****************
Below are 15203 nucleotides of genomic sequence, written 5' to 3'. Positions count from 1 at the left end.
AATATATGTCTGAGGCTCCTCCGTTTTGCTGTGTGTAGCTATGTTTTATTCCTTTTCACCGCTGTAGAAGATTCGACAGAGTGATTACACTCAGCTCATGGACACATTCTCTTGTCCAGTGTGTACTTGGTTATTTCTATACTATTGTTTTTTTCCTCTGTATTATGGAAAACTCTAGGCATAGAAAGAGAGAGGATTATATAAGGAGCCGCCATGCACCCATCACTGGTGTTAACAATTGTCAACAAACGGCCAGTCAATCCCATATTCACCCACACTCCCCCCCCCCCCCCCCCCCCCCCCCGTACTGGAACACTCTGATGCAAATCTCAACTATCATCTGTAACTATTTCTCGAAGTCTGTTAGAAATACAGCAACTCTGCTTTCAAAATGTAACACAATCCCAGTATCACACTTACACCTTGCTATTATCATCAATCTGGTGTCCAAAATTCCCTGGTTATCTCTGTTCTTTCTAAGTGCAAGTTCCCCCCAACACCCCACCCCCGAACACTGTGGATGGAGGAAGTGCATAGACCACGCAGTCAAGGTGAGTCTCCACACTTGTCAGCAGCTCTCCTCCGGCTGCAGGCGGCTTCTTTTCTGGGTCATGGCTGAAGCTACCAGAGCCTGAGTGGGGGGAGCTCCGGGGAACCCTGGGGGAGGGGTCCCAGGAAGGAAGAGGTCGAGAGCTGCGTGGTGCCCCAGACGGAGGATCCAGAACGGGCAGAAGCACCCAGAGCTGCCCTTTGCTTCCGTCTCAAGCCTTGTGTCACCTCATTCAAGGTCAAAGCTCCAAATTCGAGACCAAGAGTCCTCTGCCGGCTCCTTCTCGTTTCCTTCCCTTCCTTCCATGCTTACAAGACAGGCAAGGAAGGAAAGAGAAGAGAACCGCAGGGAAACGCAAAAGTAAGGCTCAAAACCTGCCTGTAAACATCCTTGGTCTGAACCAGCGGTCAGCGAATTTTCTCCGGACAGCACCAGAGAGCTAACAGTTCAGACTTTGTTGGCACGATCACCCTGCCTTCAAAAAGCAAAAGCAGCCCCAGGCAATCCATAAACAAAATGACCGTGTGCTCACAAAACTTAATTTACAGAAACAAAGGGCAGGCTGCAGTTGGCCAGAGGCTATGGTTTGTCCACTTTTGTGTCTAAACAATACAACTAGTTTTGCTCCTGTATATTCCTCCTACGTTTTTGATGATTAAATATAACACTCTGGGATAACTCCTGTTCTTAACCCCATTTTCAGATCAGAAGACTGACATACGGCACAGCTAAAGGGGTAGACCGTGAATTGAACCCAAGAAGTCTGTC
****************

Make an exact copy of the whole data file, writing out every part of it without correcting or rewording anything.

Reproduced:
Below are 15203 nucleotides of genomic sequence, written 5' to 3'. Positions count from 1 at the left end.
AATATATGTCTGAGGCTCCTCCGTTTTGCTGTGTGTAGCTATGTTTTATTCCTTTTCACCGCTGTAGAAGATTCGACAGAGTGATTACACTCAGCTCATGGACACATTCTCTTGTCCAGTGTGTACTTGGTTATTTCTATACTATTGTTTTTTTCCTCTGTATTATGGAAAACTCTAGGCATAGAAAGAGAGAGGATTATATAAGGAGCCGCCATGCACCCATCACTGGTGTTAACAATTGTCAACAAACGGCCAGTCAATCCCATATTCACCCACACTCCCCCCCCCCCCCCCCCCCCCCCCCGTACTGGAACACTCTGATGCAAATCTCAACTATCATCTGTAACTATTTCTCGAAGTCTGTTAGAAATACAGCAACTCTGCTTTCAAAATGTAACACAATCCCAGTATCACACTTACACCTTGCTATTATCATCAATCTGGTGTCCAAAATTCCCTGGTTATCTCTGTTCTTTCTAAGTGCAAGTTCCCCCCAACACCCCACCCCCGAACACTGTGGATGGAGGAAGTGCATAGACCACGCAGTCAAGGTGAGTCTCCACACTTGTCAGCAGCTCTCCTCCGGCTGCAGGCGGCTTCTTTTCTGGGTCATGGCTGAAGCTACCAGAGCCTGAGTGGGGGGAGCTCCGGGGAACCCTGGGGGAGGGGTCCCAGGAAGGAAGAGGTCGAGAGCTGCGTGGTGCCCCAGACGGAGGATCCAGAACGGGCAGAAGCACCCAGAGCTGCCCTTTGCTTCCGTCTCAAGCCTTGTGTCACCTCATTCAAGGTCAAAGCTCCAAATTCGAGACCAAGAGTCCTCTGCCGGCTCCTTCTCGTTTCCTTCCCTTCCTTCCATGCTTACAAGACAGGCAAGGAAGGAAAGAGAAGAGAACCGCAGGGAAACGCAAAAGTAAGGCTCAAAACCTGCCTGTAAACATCCTTGGTCTGAACCAGCGGTCAGCGAATTTTCTCCGGACAGCACCAGAGAGCTAACAGTTCAGACTTTGTTGGCACGATCACCCTGCCTTCAAAAAGCAAAAGCAGCCCCAGGCAATCCATAAACAAAATGACCGTGTGCTCACAAAACTTAATTTACAGAAACAAAGGGCAGGCTGCAGTTGGCCAGAGGCTATGGTTTGTCCACTTTTGTGTCTAAACAATACAACTAGTTTTGCTCCTGTATATTCCTCCTACGTTTTTGATGATTAAATATAACACTCTGGGATAACTCCTGTTCTTAACCCCATTTTCAGATCAGAAGACTGACATACGGCACAGCTAAAGGGGTAGACCGTGAATTGAACCCAAGAAGTCTGTC